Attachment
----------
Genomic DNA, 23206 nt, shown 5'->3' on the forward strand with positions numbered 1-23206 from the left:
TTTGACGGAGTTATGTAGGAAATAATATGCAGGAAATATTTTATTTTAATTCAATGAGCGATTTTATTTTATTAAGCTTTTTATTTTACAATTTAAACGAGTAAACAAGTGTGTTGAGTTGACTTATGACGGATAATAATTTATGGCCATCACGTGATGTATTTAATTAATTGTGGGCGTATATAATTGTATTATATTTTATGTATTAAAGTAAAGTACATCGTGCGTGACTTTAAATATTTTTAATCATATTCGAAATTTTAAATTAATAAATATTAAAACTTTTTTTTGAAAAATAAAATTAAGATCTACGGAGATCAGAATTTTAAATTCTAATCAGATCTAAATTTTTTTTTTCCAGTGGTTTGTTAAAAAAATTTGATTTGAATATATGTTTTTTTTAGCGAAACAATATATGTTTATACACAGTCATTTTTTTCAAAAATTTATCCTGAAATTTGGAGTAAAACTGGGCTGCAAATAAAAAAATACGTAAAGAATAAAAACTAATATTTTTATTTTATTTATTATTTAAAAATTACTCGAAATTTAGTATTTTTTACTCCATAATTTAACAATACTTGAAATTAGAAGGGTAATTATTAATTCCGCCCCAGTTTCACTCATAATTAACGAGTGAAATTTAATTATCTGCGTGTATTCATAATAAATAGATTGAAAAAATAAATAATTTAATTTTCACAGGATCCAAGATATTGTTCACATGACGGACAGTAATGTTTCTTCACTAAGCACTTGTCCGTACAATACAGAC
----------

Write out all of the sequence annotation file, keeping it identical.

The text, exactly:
Genomic DNA, 23206 nt, shown 5'->3' on the forward strand with positions numbered 1-23206 from the left:
TTTGACGGAGTTATGTAGGAAATAATATGCAGGAAATATTTTATTTTAATTCAATGAGCGATTTTATTTTATTAAGCTTTTTATTTTACAATTTAAACGAGTAAACAAGTGTGTTGAGTTGACTTATGACGGATAATAATTTATGGCCATCACGTGATGTATTTAATTAATTGTGGGCGTATATAATTGTATTATATTTTATGTATTAAAGTAAAGTACATCGTGCGTGACTTTAAATATTTTTAATCATATTCGAAATTTTAAATTAATAAATATTAAAACTTTTTTTTGAAAAATAAAATTAAGATCTACGGAGATCAGAATTTTAAATTCTAATCAGATCTAAATTTTTTTTTTCCAGTGGTTTGTTAAAAAAATTTGATTTGAATATATGTTTTTTTTAGCGAAACAATATATGTTTATACACAGTCATTTTTTTCAAAAATTTATCCTGAAATTTGGAGTAAAACTGGGCTGCAAATAAAAAAATACGTAAAGAATAAAAACTAATATTTTTATTTTATTTATTATTTAAAAATTACTCGAAATTTAGTATTTTTTACTCCATAATTTAACAATACTTGAAATTAGAAGGGTAATTATTAATTCCGCCCCAGTTTCACTCATAATTAACGAGTGAAATTTAATTATCTGCGTGTATTCATAATAAATAGATTGAAAAAATAAATAATTTAATTTTCACAGGATCCAAGATATTGTTCACATGACGGACAGTAATGTTTCTTCACTAAGCACTTGTCCGTACAATACAGAC